Buddy Up

Have kids remain in their groups, and ask:

  • What was the biggest challenge of using all the props in the skit?
  • What was the funniest thing about this experience? the most memorable?
  • How did acting out the passage help you understand it?

Close by challenging kids to creatively share their favorite Bible lesson with a friend during the week.

5. Some Mores

Kids create a favorite camp snack that reminds them to serve others.

Best for: Ages 9 to 12

Gear: Graham crackers, chocolate bars, marshmallows, paper plates, and a microwave oven

Scripture Compass: Galatians 5:13-14

Summer Camp Challenge

Create an assembly line with the ingredients to make S’mores. As kids stack their snacks, ask them to talk about a time they did “some more”-an act of kindness or compassion-for someone, or how a person reached out to do some more for them. Once constructed, melt these tasty snacks in the microwave for about 15 seconds to eat when kids Buddy Up.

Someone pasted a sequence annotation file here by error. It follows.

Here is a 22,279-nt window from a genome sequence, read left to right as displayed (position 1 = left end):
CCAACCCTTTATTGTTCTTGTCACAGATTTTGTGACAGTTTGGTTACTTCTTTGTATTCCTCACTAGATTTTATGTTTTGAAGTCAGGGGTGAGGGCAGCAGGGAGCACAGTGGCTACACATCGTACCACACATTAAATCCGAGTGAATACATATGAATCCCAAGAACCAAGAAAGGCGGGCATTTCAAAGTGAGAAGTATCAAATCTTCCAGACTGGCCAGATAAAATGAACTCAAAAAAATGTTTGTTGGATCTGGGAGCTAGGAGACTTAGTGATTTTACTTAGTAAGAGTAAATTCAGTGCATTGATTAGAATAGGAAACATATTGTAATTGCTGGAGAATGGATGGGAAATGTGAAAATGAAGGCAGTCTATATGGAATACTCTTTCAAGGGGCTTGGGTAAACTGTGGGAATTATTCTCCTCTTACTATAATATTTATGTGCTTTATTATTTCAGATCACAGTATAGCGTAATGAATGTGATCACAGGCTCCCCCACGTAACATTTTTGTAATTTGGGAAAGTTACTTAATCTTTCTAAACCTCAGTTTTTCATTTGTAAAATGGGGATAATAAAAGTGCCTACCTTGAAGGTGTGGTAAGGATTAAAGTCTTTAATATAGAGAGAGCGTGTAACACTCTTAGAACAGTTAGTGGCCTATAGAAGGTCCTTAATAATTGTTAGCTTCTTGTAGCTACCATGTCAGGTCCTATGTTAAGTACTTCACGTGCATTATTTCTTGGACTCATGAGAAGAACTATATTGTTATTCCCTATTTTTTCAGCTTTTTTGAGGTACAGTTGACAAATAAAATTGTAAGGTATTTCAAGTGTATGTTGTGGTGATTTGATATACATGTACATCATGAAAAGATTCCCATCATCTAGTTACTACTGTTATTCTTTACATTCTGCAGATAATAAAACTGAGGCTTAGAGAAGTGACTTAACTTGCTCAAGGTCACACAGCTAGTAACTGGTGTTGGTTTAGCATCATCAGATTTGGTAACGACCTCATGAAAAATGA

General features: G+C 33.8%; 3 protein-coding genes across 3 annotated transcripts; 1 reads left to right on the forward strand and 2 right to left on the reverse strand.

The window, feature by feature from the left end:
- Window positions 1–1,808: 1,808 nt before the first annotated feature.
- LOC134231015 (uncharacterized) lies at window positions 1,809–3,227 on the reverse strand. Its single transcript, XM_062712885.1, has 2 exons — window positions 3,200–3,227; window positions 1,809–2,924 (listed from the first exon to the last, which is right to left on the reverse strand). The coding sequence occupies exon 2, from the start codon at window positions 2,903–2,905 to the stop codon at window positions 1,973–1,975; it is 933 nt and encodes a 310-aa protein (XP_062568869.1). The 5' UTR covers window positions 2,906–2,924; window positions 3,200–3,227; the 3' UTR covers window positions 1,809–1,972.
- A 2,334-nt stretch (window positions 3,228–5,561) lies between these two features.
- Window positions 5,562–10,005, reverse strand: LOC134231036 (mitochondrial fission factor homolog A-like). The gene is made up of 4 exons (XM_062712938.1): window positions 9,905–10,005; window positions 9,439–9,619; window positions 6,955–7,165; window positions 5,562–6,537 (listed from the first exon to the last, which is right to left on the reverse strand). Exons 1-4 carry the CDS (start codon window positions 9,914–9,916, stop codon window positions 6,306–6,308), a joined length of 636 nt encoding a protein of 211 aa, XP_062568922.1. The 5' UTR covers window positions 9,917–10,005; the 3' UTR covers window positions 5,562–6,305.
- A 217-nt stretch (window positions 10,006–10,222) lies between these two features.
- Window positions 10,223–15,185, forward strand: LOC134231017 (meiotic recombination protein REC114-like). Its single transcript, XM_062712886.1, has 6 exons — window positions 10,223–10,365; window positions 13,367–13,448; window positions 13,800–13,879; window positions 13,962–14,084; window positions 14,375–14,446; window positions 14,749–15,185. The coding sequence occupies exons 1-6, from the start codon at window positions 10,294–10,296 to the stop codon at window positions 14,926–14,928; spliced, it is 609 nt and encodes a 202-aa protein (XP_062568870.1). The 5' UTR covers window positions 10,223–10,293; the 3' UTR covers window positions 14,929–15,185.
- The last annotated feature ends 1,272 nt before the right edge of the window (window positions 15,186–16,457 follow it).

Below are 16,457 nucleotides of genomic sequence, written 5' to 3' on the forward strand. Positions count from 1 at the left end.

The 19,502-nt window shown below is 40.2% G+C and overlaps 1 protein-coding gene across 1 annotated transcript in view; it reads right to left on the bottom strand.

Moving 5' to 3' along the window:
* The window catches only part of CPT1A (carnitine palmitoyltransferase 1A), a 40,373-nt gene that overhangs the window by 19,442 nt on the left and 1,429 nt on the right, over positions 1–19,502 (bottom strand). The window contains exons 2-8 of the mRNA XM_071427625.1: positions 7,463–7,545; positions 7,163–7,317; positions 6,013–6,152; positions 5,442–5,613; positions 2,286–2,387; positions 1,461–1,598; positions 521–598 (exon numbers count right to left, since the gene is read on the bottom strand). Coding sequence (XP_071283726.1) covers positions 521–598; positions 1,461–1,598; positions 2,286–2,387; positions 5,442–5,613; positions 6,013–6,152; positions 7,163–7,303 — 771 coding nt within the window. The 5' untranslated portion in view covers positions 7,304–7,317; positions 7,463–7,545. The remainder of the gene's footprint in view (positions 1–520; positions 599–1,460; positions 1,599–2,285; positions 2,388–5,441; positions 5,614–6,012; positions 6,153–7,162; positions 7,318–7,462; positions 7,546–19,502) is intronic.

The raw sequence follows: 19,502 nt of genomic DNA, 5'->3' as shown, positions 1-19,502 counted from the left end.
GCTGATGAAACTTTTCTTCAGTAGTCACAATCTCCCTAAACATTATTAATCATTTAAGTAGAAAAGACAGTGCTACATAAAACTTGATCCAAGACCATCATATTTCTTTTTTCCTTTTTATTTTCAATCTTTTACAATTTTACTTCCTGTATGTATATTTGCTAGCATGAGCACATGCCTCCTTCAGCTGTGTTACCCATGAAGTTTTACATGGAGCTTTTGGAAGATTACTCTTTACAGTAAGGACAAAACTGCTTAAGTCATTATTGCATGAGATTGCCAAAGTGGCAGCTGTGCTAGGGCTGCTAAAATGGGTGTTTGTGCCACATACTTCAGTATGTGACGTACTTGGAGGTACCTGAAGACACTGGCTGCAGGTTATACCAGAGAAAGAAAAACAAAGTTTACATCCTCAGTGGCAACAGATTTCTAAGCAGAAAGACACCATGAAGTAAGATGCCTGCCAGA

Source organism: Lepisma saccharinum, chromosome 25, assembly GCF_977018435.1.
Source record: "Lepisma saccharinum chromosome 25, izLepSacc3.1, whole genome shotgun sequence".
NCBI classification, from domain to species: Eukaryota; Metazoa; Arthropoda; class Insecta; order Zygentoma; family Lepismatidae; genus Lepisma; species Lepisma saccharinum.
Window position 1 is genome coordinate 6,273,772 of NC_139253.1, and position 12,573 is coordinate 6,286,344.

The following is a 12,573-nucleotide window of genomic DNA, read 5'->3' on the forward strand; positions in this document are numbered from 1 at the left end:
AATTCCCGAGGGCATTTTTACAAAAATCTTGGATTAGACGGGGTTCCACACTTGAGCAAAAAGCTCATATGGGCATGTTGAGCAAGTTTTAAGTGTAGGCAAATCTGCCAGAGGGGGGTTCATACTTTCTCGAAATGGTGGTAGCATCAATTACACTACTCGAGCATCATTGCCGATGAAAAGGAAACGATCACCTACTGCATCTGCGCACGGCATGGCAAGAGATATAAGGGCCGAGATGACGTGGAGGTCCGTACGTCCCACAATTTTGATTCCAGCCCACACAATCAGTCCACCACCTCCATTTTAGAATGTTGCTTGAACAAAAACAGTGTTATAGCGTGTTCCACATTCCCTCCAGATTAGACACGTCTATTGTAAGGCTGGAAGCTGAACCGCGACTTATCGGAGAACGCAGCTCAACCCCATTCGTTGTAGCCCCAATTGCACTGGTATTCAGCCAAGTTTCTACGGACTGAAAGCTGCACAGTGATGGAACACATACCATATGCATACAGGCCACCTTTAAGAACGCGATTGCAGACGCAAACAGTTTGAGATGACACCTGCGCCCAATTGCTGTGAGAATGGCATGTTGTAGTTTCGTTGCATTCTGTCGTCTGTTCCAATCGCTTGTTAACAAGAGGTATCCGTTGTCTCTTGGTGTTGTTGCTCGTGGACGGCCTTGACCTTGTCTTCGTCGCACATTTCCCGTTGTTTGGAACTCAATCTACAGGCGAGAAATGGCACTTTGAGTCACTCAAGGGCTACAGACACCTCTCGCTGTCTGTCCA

Buddy Up

Ask:

  • Why do you think God wants us to do some more for others?
  • When wouldn’t God want you to do some more for someone?
  • When has God done some more for you?

Read aloud the Scripture. Have kids think of ways they can do some more for others this week.

6. Rubber Band the Word 

Kids can create these bands to keep Scripture with them wherever they go.

Best for: Ages 6 to 12

Gear:

  • 3 1/2 x 1/4-inch rubber bands,
  • fine-tipped permanent markers,
  • and Bibles

Scripture Compass: Psalm 119:9-11

Summer Camp Challenge

Give each child a rubber band. Have kids form pairs and give each pair a Bible and marker. Have kids look up verses from a favorite lesson and then take turns helping each other write words from the verse or a simplified version of it on the stretched rubber band. One partner can stretch the rubber band flat on a table while the other prints the verse. When the print dries and the rubber band is relaxed, the writing becomes small and illegible. But when kids wear their band as a bracelet, they can stretch it, read it, and remember it.